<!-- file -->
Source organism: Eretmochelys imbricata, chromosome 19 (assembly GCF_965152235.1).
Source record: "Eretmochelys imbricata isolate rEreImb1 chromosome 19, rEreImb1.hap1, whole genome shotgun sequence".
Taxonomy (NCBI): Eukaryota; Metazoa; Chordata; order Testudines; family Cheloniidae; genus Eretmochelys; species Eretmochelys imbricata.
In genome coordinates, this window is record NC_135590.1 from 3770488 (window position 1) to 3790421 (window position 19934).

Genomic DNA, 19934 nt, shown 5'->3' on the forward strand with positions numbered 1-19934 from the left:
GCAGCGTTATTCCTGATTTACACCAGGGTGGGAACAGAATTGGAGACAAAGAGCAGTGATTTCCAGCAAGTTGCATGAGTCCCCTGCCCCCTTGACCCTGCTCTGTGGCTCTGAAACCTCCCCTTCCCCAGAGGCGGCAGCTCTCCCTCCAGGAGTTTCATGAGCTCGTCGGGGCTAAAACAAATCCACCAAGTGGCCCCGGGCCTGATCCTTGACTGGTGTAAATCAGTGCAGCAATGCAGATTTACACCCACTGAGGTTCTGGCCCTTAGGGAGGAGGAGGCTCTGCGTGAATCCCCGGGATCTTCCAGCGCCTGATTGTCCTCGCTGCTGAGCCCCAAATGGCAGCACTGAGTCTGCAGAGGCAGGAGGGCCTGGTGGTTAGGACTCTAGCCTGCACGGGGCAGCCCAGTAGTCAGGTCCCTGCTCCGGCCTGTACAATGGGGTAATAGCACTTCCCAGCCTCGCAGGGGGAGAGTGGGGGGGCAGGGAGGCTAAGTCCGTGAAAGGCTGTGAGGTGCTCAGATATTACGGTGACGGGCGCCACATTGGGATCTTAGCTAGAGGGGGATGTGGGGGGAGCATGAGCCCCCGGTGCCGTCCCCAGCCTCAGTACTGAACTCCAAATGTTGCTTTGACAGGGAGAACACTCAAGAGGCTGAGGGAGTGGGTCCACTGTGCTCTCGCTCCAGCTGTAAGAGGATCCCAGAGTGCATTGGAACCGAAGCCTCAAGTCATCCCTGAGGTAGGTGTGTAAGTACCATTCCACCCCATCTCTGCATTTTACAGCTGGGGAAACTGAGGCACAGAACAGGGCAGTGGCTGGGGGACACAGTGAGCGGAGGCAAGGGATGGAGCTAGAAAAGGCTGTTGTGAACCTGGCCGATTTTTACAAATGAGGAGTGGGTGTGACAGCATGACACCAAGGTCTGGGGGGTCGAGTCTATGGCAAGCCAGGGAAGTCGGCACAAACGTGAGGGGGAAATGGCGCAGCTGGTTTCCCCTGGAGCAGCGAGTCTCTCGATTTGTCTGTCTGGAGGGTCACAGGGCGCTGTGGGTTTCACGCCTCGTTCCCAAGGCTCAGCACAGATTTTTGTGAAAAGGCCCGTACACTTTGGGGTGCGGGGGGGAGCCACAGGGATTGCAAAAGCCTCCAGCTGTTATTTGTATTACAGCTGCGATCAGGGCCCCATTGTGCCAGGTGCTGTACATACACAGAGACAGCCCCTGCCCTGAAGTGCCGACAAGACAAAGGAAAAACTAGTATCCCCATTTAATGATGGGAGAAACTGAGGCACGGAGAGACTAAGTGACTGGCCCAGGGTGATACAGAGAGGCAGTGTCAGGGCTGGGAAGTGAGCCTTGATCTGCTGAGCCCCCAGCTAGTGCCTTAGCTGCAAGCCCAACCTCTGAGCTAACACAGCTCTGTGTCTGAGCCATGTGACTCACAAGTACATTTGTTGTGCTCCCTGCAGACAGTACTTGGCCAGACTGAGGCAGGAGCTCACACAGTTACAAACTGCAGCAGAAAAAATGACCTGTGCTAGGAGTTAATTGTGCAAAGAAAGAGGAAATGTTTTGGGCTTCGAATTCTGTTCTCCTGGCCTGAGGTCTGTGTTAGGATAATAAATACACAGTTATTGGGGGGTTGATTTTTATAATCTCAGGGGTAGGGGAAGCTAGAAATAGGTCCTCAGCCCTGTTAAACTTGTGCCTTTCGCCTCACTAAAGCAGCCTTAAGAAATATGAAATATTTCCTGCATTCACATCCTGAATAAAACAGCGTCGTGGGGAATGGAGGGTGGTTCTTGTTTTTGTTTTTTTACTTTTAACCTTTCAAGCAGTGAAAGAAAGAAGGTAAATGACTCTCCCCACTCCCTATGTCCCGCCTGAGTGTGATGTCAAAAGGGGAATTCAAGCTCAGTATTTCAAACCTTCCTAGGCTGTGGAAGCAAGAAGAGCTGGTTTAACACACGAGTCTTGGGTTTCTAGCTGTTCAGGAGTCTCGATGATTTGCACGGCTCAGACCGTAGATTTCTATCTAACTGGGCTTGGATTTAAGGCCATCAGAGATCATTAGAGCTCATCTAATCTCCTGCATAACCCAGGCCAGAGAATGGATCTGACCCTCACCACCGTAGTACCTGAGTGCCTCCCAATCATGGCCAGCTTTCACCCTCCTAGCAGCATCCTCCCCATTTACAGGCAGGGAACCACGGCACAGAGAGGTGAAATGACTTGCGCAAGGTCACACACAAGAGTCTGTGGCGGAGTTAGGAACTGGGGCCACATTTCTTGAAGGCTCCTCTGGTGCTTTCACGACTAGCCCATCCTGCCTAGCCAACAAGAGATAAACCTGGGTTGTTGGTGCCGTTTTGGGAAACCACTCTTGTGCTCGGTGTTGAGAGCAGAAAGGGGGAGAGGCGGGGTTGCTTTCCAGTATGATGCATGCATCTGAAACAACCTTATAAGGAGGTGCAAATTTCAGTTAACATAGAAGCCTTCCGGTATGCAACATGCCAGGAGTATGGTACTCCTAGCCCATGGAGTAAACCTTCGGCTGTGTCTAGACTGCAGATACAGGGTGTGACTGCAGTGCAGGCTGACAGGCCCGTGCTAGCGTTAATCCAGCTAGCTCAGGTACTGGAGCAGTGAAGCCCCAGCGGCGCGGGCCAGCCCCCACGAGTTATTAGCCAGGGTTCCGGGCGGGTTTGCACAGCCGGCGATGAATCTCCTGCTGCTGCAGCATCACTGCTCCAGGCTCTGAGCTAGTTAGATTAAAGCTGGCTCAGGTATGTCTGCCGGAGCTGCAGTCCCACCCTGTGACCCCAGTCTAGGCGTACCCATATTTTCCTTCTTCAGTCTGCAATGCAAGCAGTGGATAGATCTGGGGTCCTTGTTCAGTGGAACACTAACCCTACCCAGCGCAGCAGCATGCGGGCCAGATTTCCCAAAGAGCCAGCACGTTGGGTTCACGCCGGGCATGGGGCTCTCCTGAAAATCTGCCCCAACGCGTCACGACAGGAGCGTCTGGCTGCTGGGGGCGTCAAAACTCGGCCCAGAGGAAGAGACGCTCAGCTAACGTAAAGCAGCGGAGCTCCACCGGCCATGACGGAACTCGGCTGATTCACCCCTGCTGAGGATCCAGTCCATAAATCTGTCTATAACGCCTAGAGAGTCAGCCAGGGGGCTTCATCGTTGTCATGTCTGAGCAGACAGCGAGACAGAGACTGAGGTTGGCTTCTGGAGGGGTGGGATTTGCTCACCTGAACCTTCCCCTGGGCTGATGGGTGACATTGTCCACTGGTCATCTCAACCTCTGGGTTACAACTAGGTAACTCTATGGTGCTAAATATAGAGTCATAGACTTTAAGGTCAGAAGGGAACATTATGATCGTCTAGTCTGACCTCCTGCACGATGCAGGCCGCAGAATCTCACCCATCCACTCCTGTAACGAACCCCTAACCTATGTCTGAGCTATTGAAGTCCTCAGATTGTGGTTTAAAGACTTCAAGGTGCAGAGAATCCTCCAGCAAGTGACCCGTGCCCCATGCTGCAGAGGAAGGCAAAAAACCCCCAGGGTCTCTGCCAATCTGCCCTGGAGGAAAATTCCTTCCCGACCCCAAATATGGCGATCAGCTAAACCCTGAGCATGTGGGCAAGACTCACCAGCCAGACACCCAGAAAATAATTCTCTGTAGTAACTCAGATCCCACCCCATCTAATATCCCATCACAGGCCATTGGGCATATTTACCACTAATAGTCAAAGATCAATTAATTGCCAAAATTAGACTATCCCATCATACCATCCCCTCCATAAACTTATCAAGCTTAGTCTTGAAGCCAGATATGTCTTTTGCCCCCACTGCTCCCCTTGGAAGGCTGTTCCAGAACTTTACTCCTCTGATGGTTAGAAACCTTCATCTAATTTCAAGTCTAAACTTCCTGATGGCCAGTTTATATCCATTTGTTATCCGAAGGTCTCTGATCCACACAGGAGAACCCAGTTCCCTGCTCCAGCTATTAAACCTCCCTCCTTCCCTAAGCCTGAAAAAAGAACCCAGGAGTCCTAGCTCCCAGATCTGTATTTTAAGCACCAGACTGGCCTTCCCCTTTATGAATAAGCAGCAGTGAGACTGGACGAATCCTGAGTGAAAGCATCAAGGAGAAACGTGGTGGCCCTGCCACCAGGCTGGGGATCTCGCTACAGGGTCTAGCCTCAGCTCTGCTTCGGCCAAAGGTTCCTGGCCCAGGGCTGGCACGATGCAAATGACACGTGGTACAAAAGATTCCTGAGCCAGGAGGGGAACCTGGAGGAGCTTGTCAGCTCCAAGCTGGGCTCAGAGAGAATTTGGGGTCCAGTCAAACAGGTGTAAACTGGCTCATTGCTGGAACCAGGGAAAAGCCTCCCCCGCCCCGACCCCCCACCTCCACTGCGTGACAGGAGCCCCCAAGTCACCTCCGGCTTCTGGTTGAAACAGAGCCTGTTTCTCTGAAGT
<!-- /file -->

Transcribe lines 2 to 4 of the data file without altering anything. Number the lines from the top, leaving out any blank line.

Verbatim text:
Source record: "Eretmochelys imbricata isolate rEreImb1 chromosome 19, rEreImb1.hap1, whole genome shotgun sequence".
Taxonomy (NCBI): Eukaryota; Metazoa; Chordata; order Testudines; family Cheloniidae; genus Eretmochelys; species Eretmochelys imbricata.
In genome coordinates, this window is record NC_135590.1 from 3770488 (window position 1) to 3790421 (window position 19934).